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Healthy Eating for Cyclists

Cycling Power Break

Generally for a long ride, eating before cycling helps to fuel your body.  It is suggested that your pre-cycling meal or snack be eaten 1-2 hours before you ride and that it consist mostly of carbohydrate, some protein that are low in fat.  Some examples of pre-cycling meals or snacks are:

  • A sandwich on whole grain bread with fruit, and a beverage of milk or juice
  • A bowl of whole grain cereal with milk and fruit
  • A low fat cereal bar with non fat or low fat yogurt and fruit
  • Pancake topped with fruit, non fat or low fat yogurt and juice

To help you stay hydrated, drink water, milk, soy drinks, unsweetened juices and even small amounts of diluted tea or coffee.  Aim for at least 500mL (16 ounces) of fluid 2 to 3 hours before cycling and an additional 250mL (8 ounces) 10 to 20 minutes prior to starting.

It's important to eat and drink during your ride.  It provides you with energy and rehydrates you.  Eating every 30 to 60 minutes during your ride will help you to ride longer and help you feel better.  At the same time, be careful not to overeat.  Pack foods that you can easily carry on your bike or stop at the rest stops to fuel up on small snacks such as:

  • energy bar
  • bagel with peanut butter
  • trail mix
  • fig or date cookies
  • fruit

During cycling, the rule of thumb is to drink approximately 150-350mL (5-20 ounces) of fluid every 15 to 20 minutes to keep you hydrated.  Tip: don't wait until you are thirsty before you drink. Especially if the weather is hotter than normal, you will need to increase your fluid intake to help prevent dehydration or heat exhaustion.  Some warning signs of dehydration iclude dark yellow urine, loss of energy, dizziness, loss of coordination, cramps, headaches, or unusal fatigue.

After cycling, it is important to replenish your body with fluids, carbohydrates and protein.  This will replace your energy stores and rebuild muscle tissues.  It will also help you for the next days' ride.  Have something to eat and drink shortly after your ride.  Water is great to rehydrate our body, as well as milk (chocolate or white), 100% fruit juice , sports drink or yogurt.  These fluids, together with a snack, will replenish carbohydrate stores.  Everyone is different and some sweat more than others.  If you sweat a lot during your exercise, you will need to drink a lot more fluids to rehydrate yourself. Tip: drink enough fluid until the colour of your urine is clear.

Sport drinks are not needed if you do not cycle for more than 60-90 minutes.  You can make your own sports drink by mixing 500mL (8 ounces) of unsweetened orange juice with 500mL (8 ounces) of water and adding a pinch of salt.  This will provide approximately 54g (5.4%) of carbohydrate and 0.5-0.7g of sodium.  It is important to avoid salt pills because they are too concentrated, require a lot of water for adequate dilution, and can lead to vomiting and diarrhea. (Information taken from keu messages for cyclist, Great Waterfront Trail Adventure, 2009)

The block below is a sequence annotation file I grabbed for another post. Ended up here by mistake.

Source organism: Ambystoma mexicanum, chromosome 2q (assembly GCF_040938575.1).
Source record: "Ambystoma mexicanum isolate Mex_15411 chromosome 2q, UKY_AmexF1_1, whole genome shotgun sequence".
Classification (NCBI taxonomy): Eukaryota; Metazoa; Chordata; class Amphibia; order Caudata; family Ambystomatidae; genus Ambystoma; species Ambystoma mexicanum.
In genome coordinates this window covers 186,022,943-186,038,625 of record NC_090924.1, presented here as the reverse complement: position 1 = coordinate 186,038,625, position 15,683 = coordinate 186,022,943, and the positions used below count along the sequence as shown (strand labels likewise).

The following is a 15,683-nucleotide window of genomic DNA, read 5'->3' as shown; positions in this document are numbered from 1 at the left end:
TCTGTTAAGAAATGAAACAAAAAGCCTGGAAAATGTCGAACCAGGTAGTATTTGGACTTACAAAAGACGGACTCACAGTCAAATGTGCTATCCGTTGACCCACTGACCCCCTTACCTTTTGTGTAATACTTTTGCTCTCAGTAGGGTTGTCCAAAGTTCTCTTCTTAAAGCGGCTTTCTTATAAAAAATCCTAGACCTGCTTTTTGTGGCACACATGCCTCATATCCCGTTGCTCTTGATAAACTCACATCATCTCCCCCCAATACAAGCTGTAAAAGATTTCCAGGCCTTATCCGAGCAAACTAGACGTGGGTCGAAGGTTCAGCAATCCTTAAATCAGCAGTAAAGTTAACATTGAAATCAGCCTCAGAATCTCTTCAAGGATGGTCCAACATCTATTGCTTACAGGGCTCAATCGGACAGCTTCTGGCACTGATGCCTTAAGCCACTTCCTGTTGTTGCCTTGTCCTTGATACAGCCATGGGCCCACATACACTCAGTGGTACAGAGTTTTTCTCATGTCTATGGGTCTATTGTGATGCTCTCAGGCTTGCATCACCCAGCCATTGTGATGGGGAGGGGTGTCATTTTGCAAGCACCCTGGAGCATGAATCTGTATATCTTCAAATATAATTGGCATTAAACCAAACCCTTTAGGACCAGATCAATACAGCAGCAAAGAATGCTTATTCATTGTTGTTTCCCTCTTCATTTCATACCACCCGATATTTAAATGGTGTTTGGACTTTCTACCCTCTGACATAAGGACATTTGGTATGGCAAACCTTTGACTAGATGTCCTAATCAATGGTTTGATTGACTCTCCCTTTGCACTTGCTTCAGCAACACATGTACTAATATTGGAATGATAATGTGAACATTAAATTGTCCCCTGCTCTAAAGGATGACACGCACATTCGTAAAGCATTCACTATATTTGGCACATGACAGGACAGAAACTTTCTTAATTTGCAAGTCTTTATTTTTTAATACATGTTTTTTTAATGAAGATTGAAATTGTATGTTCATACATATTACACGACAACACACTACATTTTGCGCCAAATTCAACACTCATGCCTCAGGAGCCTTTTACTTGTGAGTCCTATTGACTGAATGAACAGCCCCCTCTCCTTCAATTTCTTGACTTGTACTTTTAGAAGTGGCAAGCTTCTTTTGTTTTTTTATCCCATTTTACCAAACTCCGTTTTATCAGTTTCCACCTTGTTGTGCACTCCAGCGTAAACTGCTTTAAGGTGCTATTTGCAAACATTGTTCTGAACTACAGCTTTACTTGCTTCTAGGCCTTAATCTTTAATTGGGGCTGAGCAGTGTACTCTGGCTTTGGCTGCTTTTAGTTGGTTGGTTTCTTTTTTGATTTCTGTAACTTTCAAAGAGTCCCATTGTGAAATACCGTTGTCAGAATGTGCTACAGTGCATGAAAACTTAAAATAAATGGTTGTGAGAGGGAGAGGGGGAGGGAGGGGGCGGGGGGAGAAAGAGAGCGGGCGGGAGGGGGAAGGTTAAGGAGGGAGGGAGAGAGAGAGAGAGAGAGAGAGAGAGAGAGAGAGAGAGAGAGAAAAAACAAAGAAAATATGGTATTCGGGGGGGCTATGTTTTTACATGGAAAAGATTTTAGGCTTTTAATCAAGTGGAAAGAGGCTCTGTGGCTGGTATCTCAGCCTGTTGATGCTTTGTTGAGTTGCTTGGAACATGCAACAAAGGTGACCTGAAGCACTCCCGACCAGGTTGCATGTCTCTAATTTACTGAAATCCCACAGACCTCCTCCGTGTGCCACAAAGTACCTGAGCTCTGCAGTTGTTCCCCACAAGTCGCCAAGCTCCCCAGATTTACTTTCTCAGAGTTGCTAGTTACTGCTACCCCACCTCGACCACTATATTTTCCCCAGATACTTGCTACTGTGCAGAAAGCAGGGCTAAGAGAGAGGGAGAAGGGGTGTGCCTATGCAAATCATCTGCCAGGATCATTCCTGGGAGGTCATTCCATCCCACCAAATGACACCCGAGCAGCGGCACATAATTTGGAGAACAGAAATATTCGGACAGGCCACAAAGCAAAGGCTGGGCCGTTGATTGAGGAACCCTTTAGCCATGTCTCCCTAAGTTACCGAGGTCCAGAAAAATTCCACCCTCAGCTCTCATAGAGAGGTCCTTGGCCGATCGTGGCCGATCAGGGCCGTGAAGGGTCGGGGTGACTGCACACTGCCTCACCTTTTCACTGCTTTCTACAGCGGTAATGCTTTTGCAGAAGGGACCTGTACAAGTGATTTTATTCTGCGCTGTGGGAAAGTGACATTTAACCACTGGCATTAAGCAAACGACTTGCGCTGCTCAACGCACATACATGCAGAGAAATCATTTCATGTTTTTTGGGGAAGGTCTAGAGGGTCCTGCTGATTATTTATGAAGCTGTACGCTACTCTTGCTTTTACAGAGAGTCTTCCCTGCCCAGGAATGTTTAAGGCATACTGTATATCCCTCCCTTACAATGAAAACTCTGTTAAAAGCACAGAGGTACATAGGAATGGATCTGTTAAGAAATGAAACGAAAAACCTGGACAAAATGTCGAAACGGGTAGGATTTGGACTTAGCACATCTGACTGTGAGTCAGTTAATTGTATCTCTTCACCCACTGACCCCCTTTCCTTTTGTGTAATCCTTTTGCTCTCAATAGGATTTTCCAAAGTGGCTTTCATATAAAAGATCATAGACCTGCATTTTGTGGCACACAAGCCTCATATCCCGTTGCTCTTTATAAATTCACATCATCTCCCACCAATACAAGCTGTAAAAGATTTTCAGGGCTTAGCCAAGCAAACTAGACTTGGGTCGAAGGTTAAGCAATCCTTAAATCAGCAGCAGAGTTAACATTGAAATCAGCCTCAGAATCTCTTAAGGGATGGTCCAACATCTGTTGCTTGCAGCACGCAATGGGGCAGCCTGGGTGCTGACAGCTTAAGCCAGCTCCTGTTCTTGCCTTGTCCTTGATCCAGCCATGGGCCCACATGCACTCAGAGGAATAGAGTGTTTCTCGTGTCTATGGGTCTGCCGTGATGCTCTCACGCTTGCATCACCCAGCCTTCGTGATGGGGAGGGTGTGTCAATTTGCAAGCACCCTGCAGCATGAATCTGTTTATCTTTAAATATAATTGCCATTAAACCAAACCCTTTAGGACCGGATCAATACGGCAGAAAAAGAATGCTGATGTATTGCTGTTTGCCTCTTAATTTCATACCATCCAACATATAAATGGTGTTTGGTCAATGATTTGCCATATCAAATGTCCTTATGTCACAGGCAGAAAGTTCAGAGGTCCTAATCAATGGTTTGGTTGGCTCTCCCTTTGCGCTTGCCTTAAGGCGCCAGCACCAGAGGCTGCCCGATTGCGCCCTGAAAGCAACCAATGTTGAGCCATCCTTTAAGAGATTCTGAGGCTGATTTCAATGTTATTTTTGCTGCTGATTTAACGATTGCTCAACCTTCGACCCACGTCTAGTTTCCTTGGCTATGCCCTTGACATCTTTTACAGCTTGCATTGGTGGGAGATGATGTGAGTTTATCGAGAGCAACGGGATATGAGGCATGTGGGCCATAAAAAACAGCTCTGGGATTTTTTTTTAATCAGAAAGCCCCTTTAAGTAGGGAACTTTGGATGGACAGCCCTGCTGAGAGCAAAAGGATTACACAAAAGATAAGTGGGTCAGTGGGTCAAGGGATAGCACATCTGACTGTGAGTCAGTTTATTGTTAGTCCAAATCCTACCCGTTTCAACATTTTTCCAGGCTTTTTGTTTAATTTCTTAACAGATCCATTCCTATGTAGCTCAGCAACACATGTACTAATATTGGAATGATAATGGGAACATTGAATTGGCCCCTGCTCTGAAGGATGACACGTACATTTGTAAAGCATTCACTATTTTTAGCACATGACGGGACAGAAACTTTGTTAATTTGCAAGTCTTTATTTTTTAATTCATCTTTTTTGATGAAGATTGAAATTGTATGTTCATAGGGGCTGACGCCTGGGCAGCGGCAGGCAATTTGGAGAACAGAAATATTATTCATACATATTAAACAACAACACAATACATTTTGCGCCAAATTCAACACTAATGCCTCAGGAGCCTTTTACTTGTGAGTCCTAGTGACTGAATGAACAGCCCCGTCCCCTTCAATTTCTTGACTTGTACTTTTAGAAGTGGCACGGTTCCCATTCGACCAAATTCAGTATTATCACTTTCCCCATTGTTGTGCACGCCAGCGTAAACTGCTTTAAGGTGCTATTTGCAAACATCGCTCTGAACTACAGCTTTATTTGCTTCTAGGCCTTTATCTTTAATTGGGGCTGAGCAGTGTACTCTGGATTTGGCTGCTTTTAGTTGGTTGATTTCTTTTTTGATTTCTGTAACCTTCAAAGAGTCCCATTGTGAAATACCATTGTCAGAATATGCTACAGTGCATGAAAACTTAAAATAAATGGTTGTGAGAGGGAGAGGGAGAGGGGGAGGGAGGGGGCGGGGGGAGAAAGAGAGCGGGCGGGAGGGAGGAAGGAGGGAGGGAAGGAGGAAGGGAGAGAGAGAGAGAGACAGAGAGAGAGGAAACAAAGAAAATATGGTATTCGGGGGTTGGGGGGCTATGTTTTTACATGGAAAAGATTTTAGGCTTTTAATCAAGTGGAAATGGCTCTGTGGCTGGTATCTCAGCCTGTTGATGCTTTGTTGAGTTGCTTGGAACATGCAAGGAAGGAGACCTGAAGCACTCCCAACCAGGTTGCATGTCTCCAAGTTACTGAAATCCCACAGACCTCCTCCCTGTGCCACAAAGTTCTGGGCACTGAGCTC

The high-grade fuel that is required for muscles and the brain is carbohydrate - the starch and sugar in food.  Therefore, carbohydrate containing foods need to be the foundation of each meal and snack.  Sources of carbohydrate are Vegetables and Fruit, Grain Products, Milk and Alternatives, and Meat Alternatives. 

In addition to good sources of carbohydrate, cyclists need all the other essential nutrients such as protein, fat, vitamins and minerals.  Choose food from each of the four Food Groups to create your menu:

For breakfast include foods from at least 3 out of the 4 Food Groups
For lunch/dinner include foods from 4 out of the 4 Food Groups
For snacks include foods from at least 2 of the 4 Food Groups

Avoid trans fats by choosing fewer processed and packaged foods and reading labels.  Prepare meals using healthier, lower-fat cooking methods such as baking, boiling, broiling, barbequing, grilling, microwaving, steaming, roasting, sauteing, or toasting.  Reduce or elimate oils used for stir-frying and mayonnaise/dressing used in sandwiches or on salads.  Serve sauces, fats and spreads on the side such as margarine, jams, cream cheeses, gravy, and sauces.

Cyclists on a long haul need to start the day well hydrated and with a full tank of fuel provided by the evening meal the day before and breakfast the morning of the ride.  You need a steady supply of water on board and fuel throughout the ride provided by snacks and lunch.  Following the ride they need to refuel to prepare those hard working muscles for the next day's ride.  This is provided by a snack, immediately following the ride, and the evening meal (Healthy Eating Catering Guidelines for the Great Waterfront Trail Adventure, 2009)

Remember to keep your body fuelled-up and protected from the sun by wearing sunscreen and a helmet.

This information has been adapted from the Healthy Eating Catering Guidelines for the Great Waterfront Trail Adventure and the 2009 Great Waterfront Trail Adventure.

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